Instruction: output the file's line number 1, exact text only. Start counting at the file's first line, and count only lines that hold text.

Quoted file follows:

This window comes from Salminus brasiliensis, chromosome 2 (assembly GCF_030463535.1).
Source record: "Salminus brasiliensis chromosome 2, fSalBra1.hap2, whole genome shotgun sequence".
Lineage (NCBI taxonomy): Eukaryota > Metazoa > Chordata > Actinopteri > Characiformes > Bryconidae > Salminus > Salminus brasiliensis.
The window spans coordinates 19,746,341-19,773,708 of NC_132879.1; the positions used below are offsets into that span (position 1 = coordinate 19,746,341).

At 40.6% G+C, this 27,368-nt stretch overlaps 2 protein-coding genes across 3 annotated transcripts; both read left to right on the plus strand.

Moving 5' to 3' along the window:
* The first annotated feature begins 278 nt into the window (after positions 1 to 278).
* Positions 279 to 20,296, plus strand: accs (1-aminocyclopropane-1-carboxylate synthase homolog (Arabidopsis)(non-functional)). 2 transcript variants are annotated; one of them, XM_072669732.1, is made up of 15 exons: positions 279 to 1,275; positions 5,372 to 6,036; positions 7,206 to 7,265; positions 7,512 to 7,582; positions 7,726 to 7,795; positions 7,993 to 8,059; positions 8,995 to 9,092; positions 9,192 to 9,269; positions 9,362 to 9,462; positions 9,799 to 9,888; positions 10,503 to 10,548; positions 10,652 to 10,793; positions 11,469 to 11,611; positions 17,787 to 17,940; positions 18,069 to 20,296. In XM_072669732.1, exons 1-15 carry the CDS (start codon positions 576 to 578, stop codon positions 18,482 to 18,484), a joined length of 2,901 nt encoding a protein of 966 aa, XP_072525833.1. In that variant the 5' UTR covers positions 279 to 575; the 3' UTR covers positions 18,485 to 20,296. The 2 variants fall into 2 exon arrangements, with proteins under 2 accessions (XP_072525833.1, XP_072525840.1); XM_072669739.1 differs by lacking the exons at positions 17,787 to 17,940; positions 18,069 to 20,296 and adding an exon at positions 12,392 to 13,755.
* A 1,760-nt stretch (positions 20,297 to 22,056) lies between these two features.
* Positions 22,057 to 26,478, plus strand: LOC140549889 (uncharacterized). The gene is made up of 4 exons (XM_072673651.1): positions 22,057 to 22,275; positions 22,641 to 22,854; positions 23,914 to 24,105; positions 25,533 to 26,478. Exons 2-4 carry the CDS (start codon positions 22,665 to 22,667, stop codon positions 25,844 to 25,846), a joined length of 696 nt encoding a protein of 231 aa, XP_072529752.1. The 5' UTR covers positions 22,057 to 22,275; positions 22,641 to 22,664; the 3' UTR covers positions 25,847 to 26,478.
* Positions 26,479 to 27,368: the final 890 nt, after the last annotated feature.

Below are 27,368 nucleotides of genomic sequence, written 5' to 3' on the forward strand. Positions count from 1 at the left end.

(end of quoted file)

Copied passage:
This window comes from Salminus brasiliensis, chromosome 2 (assembly GCF_030463535.1).